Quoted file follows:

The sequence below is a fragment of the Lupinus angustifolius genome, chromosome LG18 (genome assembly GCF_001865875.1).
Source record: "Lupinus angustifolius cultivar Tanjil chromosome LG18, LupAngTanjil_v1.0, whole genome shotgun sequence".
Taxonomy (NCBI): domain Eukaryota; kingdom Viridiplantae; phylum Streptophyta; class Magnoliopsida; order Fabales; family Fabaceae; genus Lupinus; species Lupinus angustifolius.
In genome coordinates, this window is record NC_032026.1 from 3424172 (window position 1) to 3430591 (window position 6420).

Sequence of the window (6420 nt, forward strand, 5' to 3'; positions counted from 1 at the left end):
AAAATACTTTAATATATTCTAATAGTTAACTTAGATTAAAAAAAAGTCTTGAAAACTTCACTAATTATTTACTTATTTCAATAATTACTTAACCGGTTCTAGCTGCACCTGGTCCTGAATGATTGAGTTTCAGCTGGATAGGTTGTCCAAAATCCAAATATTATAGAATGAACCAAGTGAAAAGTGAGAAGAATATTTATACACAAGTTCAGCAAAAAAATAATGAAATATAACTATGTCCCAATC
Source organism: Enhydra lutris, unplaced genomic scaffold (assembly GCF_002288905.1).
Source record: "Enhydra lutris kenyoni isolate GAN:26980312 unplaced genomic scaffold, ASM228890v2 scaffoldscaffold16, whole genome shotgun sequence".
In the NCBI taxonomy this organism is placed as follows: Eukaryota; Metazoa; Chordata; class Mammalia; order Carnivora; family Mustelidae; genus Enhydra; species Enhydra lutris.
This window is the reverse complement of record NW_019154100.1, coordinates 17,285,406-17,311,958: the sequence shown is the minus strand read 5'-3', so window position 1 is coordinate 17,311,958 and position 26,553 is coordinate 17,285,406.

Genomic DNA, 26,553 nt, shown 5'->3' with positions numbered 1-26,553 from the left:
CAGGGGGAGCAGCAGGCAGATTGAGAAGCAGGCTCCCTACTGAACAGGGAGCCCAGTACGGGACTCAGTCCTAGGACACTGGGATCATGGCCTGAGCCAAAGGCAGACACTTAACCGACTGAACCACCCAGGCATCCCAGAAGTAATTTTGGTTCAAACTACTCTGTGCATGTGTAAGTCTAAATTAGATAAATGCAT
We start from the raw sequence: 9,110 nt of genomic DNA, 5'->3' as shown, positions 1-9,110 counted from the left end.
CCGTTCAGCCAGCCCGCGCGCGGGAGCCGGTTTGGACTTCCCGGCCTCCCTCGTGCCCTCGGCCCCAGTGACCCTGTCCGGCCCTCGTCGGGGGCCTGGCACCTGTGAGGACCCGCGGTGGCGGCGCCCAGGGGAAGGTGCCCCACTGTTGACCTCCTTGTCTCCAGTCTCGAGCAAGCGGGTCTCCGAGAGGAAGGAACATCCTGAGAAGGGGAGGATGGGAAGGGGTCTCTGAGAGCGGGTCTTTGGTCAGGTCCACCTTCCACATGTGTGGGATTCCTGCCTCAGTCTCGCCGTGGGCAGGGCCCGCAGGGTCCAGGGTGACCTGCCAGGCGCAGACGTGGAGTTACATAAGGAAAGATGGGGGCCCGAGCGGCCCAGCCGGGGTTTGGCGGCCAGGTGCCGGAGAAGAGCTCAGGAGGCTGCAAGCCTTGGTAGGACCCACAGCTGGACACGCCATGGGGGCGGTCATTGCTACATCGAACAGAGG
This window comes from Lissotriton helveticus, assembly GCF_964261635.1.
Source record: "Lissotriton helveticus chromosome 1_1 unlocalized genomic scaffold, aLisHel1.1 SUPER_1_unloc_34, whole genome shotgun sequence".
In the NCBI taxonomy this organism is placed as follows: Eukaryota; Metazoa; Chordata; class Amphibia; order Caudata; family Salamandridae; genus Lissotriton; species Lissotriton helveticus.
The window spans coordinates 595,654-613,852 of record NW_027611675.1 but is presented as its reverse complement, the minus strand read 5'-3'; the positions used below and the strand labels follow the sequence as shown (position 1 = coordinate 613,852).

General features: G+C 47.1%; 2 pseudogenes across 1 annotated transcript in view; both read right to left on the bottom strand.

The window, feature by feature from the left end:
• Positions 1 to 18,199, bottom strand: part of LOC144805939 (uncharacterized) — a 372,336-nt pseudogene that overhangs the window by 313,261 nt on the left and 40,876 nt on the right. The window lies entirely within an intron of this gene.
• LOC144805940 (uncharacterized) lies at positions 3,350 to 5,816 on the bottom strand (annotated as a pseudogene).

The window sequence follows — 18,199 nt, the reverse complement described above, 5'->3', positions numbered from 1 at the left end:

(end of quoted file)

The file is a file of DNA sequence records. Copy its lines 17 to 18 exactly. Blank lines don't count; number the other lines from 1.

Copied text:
In the NCBI taxonomy this organism is placed as follows: Eukaryota; Metazoa; Chordata; class Amphibia; order Caudata; family Salamandridae; genus Lissotriton; species Lissotriton helveticus.
The window spans coordinates 595,654-613,852 of record NW_027611675.1 but is presented as its reverse complement, the minus strand read 5'-3'; the positions used below and the strand labels follow the sequence as shown (position 1 = coordinate 613,852).